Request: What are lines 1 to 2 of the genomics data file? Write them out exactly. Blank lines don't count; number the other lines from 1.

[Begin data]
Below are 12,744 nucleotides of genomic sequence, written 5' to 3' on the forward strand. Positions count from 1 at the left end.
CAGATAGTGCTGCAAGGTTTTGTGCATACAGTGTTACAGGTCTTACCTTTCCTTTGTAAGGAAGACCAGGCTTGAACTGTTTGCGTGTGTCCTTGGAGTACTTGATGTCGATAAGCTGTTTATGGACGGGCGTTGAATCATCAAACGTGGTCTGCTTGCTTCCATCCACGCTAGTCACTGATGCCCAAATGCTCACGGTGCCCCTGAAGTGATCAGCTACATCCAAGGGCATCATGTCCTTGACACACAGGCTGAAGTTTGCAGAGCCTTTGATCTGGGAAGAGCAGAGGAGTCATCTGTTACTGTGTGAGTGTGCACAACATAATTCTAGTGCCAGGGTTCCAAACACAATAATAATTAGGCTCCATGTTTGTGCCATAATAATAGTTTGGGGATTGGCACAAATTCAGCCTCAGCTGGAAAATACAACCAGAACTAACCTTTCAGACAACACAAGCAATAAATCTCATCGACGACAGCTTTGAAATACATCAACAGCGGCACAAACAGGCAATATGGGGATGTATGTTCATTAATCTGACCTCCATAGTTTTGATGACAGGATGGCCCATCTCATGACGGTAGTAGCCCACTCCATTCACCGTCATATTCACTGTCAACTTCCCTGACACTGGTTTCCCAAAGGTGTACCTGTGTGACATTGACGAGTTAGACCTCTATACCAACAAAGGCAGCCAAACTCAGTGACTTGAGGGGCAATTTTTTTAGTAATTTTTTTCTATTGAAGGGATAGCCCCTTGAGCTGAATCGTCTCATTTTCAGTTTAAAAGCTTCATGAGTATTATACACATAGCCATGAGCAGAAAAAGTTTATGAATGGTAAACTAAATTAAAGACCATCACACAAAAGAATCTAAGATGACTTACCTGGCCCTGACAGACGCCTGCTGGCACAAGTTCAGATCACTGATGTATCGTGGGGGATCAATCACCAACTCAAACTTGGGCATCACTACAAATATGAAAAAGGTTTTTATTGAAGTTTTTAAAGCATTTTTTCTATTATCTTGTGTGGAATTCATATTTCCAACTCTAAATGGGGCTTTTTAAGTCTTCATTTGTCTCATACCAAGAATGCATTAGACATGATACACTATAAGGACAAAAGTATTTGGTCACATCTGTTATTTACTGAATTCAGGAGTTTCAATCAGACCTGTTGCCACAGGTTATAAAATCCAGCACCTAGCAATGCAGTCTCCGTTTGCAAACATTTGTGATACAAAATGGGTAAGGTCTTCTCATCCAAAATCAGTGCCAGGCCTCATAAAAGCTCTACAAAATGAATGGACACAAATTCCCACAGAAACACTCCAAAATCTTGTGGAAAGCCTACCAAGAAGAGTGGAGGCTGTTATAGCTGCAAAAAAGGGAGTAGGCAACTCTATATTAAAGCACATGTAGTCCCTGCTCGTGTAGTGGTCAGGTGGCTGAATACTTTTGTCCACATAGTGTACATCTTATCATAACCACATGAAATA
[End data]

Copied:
Below are 12,744 nucleotides of genomic sequence, written 5' to 3' on the forward strand. Positions count from 1 at the left end.
CAGATAGTGCTGCAAGGTTTTGTGCATACAGTGTTACAGGTCTTACCTTTCCTTTGTAAGGAAGACCAGGCTTGAACTGTTTGCGTGTGTCCTTGGAGTACTTGATGTCGATAAGCTGTTTATGGACGGGCGTTGAATCATCAAACGTGGTCTGCTTGCTTCCATCCACGCTAGTCACTGATGCCCAAATGCTCACGGTGCCCCTGAAGTGATCAGCTACATCCAAGGGCATCATGTCCTTGACACACAGGCTGAAGTTTGCAGAGCCTTTGATCTGGGAAGAGCAGAGGAGTCATCTGTTACTGTGTGAGTGTGCACAACATAATTCTAGTGCCAGGGTTCCAAACACAATAATAATTAGGCTCCATGTTTGTGCCATAATAATAGTTTGGGGATTGGCACAAATTCAGCCTCAGCTGGAAAATACAACCAGAACTAACCTTTCAGACAACACAAGCAATAAATCTCATCGACGACAGCTTTGAAATACATCAACAGCGGCACAAACAGGCAATATGGGGATGTATGTTCATTAATCTGACCTCCATAGTTTTGATGACAGGATGGCCCATCTCATGACGGTAGTAGCCCACTCCATTCACCGTCATATTCACTGTCAACTTCCCTGACACTGGTTTCCCAAAGGTGTACCTGTGTGACATTGACGAGTTAGACCTCTATACCAACAAAGGCAGCCAAACTCAGTGACTTGAGGGGCAATTTTTTTAGTAATTTTTTTCTATTGAAGGGATAGCCCCTTGAGCTGAATCGTCTCATTTTCAGTTTAAAAGCTTCATGAGTATTATACACATAGCCATGAGCAGAAAAAGTTTATGAATGGTAAACTAAATTAAAGACCATCACACAAAAGAATCTAAGATGACTTACCTGGCCCTGACAGACGCCTGCTGGCACAAGTTCAGATCACTGATGTATCGTGGGGGATCAATCACCAACTCAAACTTGGGCATCACTACAAATATGAAAAAGGTTTTTATTGAAGTTTTTAAAGCATTTTTTCTATTATCTTGTGTGGAATTCATATTTCCAACTCTAAATGGGGCTTTTTAAGTCTTCATTTGTCTCATACCAAGAATGCATTAGACATGATACACTATAAGGACAAAAGTATTTGGTCACATCTGTTATTTACTGAATTCAGGAGTTTCAATCAGACCTGTTGCCACAGGTTATAAAATCCAGCACCTAGCAATGCAGTCTCCGTTTGCAAACATTTGTGATACAAAATGGGTAAGGTCTTCTCATCCAAAATCAGTGCCAGGCCTCATAAAAGCTCTACAAAATGAATGGACACAAATTCCCACAGAAACACTCCAAAATCTTGTGGAAAGCCTACCAAGAAGAGTGGAGGCTGTTATAGCTGCAAAAAAGGGAGTAGGCAACTCTATATTAAAGCACATGTAGTCCCTGCTCGTGTAGTGGTCAGGTGGCTGAATACTTTTGTCCACATAGTGTACATCTTATCATAACCACATGAAATA